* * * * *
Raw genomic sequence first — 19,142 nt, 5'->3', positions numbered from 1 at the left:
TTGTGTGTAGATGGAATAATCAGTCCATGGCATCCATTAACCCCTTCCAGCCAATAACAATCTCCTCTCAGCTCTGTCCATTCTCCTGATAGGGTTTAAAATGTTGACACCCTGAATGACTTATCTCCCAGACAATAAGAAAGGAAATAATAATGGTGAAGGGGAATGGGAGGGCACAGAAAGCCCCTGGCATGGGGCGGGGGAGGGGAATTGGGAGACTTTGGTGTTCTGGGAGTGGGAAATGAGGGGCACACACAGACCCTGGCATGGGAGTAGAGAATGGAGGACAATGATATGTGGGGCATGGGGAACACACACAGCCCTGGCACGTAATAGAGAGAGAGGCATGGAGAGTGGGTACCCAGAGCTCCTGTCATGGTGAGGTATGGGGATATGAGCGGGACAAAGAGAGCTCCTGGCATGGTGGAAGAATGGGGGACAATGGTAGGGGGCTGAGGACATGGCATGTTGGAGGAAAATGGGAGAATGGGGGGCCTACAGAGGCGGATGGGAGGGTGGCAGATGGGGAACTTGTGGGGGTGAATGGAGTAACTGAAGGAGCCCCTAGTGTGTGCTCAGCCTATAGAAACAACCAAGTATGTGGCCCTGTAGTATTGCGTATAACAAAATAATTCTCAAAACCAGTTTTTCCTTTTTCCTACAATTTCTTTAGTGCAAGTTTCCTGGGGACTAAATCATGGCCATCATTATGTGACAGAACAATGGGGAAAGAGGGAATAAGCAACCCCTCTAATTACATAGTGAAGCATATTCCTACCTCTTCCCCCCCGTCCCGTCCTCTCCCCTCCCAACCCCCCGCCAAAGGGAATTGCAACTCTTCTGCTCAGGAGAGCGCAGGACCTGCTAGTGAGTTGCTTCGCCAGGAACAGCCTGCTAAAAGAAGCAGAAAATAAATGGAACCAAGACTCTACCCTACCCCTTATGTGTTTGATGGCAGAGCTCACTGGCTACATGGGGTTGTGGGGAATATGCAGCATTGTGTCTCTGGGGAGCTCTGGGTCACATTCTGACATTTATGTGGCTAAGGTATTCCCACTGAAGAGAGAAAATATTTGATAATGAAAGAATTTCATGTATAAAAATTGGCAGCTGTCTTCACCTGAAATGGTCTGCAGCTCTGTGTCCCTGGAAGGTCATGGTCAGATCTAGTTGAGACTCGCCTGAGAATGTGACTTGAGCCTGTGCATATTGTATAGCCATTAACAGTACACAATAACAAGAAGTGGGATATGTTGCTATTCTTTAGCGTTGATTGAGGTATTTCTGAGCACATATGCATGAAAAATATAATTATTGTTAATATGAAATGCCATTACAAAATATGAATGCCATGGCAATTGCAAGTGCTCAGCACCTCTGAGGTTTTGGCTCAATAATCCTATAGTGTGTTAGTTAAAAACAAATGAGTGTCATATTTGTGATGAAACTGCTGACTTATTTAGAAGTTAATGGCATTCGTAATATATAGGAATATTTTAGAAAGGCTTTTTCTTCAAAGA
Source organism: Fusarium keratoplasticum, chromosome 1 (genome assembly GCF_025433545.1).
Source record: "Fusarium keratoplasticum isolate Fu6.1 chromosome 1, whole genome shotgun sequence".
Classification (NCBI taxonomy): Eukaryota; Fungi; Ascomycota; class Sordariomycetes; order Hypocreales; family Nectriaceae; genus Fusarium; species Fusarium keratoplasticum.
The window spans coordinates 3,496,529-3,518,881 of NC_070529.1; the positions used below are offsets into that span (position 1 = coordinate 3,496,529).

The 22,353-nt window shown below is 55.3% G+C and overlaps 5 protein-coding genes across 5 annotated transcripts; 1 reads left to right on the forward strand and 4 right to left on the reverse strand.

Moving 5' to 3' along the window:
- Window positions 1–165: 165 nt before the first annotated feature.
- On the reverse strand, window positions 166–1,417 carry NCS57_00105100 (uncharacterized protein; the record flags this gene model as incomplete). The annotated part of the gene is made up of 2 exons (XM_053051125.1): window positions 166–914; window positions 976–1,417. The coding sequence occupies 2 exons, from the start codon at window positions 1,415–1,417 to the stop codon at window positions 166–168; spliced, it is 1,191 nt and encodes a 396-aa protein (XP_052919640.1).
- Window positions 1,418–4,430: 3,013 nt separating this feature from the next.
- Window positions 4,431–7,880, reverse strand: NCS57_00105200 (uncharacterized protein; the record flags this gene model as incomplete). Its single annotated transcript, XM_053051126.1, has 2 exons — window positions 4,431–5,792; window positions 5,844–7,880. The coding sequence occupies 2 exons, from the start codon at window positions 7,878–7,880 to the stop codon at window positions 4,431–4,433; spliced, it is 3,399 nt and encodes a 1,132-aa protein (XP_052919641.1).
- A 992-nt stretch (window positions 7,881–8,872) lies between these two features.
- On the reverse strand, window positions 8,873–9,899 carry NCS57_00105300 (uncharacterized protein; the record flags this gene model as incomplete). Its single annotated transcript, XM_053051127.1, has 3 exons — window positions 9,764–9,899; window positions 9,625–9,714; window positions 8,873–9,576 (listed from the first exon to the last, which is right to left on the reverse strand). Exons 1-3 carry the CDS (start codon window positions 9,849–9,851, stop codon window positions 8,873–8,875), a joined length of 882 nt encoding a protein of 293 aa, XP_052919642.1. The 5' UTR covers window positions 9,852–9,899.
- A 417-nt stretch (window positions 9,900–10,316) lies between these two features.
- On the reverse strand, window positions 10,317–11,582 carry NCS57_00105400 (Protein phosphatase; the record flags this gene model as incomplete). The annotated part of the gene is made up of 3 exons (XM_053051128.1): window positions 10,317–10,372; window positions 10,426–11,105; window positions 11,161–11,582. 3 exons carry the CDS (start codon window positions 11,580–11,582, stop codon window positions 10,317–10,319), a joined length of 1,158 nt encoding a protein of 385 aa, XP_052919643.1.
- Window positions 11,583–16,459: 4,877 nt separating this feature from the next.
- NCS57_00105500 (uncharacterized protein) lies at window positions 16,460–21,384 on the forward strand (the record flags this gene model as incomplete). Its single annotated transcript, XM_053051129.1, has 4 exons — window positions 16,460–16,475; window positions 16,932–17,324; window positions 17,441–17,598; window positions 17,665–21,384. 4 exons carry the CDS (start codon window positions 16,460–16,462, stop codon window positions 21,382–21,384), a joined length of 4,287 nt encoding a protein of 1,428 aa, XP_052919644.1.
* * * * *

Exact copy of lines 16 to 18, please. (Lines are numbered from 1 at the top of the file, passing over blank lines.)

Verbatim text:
- On the reverse strand, window positions 10,317–11,582 carry NCS57_00105400 (Protein phosphatase; the record flags this gene model as incomplete). The annotated part of the gene is made up of 3 exons (XM_053051128.1): window positions 10,317–10,372; window positions 10,426–11,105; window positions 11,161–11,582. 3 exons carry the CDS (start codon window positions 11,580–11,582, stop codon window positions 10,317–10,319), a joined length of 1,158 nt encoding a protein of 385 aa, XP_052919643.1.
- Window positions 11,583–16,459: 4,877 nt separating this feature from the next.
- NCS57_00105500 (uncharacterized protein) lies at window positions 16,460–21,384 on the forward strand (the record flags this gene model as incomplete). Its single annotated transcript, XM_053051129.1, has 4 exons — window positions 16,460–16,475; window positions 16,932–17,324; window positions 17,441–17,598; window positions 17,665–21,384. 4 exons carry the CDS (start codon window positions 16,460–16,462, stop codon window positions 21,382–21,384), a joined length of 4,287 nt encoding a protein of 1,428 aa, XP_052919644.1.